The spine is composed of vertebrae separated by discs. These discs work to help provide cushioning and allow movement. The discs are composed of a gelatinous centre called the nucleus pulposus and a thick fibrous ring called the fibrous annulus. When we age, these discs lose their hydration, causing the discs to thin out. Degenerative disc disease is the result of these thin discs.
In general, the symptoms of degenerative disc disease occur gradually over time. A prior history of spinal problems is common. Due to the generative nature of this condition, people suffering from degenerative disc disease are generally older than 50 years.
Back pain associated with degenerative disc disease can have a variety of signs and symptoms. Generally, activities that are in a position to support weight can aggravate the symptoms. Therefore, standing and walking are more aggravating than sitting. Transition movements, such as moving from sitting to standing, are also aggravating. Often, the symptoms in the morning increase but improve with movement and activity.
The symptoms of degenerative disc disease most often radiate through both the right and left parts of the lower back, but less frequently they create symptoms of sciatica or the symptoms radiating to the legs. The movement of the lower back in an extended or arched position can be limited and painful. When experiencing symptoms related to degenerative disc disease, complaints of stiffness are as frequent as complaints of pain.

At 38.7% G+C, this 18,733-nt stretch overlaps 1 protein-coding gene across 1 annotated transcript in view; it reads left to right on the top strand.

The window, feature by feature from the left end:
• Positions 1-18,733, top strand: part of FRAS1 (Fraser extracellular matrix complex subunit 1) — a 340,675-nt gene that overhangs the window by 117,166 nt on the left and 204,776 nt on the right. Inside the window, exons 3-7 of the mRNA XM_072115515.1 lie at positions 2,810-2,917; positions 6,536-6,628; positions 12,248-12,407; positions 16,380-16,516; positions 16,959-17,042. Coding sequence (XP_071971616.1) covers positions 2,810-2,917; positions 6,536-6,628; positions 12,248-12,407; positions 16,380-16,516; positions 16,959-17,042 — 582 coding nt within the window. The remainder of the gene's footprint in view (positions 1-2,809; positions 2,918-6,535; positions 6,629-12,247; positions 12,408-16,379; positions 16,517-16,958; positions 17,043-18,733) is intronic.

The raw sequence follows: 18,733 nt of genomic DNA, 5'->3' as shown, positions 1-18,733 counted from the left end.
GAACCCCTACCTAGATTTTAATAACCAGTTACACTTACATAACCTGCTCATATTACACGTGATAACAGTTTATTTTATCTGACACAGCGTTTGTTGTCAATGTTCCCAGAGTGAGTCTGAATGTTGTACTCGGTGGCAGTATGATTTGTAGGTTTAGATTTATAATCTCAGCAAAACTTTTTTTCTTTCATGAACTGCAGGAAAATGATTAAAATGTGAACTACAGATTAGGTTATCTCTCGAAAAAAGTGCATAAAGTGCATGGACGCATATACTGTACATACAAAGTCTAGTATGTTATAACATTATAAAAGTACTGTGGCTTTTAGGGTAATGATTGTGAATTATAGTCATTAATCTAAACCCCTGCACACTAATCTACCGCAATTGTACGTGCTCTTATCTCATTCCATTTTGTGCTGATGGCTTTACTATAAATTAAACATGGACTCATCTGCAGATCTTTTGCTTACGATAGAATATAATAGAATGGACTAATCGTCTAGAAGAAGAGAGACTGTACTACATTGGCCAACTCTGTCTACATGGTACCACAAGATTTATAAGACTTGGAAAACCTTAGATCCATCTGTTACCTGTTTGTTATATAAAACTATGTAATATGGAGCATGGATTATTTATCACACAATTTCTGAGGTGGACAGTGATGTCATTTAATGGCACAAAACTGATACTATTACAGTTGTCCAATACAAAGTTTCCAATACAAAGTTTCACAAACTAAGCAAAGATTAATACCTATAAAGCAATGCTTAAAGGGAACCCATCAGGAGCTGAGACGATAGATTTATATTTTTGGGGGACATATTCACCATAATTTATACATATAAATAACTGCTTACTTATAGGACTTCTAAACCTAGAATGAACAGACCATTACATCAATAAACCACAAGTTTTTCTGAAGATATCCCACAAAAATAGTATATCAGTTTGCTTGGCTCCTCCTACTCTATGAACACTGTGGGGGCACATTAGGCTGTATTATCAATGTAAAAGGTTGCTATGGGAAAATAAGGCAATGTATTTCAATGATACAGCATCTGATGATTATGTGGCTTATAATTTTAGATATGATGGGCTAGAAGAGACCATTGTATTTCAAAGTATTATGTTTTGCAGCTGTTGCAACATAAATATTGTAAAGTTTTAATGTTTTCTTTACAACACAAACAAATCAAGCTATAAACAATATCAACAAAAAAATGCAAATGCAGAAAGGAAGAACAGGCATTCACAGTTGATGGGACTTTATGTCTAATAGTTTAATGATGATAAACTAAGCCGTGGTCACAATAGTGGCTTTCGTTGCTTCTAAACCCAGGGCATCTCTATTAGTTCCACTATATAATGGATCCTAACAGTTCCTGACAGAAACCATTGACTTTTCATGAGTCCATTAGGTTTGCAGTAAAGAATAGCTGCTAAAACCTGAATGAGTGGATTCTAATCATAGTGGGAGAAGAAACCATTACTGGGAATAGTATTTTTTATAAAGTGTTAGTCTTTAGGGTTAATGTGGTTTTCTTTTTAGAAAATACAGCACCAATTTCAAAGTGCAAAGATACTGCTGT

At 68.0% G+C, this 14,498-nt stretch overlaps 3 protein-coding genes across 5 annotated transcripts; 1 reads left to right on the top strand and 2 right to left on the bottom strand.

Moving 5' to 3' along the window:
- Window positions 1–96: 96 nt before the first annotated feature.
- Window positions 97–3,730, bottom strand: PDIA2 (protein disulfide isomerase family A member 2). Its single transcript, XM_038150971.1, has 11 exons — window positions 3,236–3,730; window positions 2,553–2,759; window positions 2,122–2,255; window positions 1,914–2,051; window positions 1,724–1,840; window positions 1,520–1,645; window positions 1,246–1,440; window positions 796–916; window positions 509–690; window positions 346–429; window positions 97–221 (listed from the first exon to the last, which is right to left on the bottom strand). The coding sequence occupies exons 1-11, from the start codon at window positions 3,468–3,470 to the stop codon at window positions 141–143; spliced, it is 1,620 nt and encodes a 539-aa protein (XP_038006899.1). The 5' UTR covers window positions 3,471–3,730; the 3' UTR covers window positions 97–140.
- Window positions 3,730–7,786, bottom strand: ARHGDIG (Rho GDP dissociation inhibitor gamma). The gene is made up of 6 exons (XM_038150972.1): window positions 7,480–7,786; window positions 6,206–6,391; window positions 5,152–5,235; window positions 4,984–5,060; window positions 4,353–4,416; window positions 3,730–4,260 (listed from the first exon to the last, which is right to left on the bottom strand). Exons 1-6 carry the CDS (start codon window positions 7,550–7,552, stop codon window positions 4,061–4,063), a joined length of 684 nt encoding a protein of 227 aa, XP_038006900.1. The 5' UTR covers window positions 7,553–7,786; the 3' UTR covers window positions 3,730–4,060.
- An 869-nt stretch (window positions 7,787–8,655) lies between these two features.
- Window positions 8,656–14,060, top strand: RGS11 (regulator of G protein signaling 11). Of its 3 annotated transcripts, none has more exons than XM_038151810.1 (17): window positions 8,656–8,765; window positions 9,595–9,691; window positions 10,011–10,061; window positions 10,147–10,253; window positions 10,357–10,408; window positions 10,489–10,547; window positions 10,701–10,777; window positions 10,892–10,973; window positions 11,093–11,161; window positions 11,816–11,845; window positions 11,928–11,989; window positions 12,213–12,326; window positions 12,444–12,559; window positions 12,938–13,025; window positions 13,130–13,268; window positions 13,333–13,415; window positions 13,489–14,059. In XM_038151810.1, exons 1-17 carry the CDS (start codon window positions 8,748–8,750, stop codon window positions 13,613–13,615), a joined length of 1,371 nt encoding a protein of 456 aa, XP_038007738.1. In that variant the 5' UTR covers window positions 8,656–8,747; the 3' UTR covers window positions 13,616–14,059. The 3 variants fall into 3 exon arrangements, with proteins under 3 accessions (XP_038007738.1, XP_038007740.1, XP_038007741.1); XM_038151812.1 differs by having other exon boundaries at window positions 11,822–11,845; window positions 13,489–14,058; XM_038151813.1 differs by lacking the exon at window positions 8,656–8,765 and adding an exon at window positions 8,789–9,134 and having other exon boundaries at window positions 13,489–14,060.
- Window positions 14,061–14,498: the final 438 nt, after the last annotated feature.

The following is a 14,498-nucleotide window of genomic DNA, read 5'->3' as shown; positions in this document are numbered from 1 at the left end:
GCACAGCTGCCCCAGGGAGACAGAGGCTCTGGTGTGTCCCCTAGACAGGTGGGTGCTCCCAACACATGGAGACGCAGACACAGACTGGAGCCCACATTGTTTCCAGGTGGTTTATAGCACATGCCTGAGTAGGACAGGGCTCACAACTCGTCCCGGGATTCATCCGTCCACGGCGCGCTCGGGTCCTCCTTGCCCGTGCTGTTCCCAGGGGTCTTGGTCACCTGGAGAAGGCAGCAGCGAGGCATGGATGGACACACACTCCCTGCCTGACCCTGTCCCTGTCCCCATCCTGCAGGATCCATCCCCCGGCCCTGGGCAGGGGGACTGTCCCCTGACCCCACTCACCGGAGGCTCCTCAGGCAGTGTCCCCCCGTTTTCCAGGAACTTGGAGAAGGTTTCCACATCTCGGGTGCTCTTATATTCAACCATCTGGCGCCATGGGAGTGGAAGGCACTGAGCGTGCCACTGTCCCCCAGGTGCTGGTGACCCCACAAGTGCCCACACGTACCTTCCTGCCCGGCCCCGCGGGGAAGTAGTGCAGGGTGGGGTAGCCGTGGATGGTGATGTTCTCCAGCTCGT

X-rays are the most common diagnostic tool used to determine the presence of degenerative disc disease. An x-ray will show the space between the vertebrae and indicate if a narrowing has occurred.
As with many degenerative problems, the use of anti-inflammatory medications is a treatment option. Another useful means to reduce inflammation is the use of ice therapy. To help reduce inflammation of the lower back, put ice in the lower back, 10 to 15 minutes, three times a day.
When oral anti-inflammatories are not effective in reducing back pain, epidurals may be recommended. The best practice for performing epidural anaesthesia is to perform them with fluoroscopy, which is simply the use of X-rays during the injection in order to help the doctor to visualize exactly where the injection should be placed.
In cases of disc degeneration, it is recommended not to operate except in exceptional circumstances. In fact, the studies carried out show that the surgery (consisting of fixing the vertebrae, or vertebral arthrodesis) does not obtain better results than exercise with a cognitive-behavioral approach, which in practice amounts to intense exercise.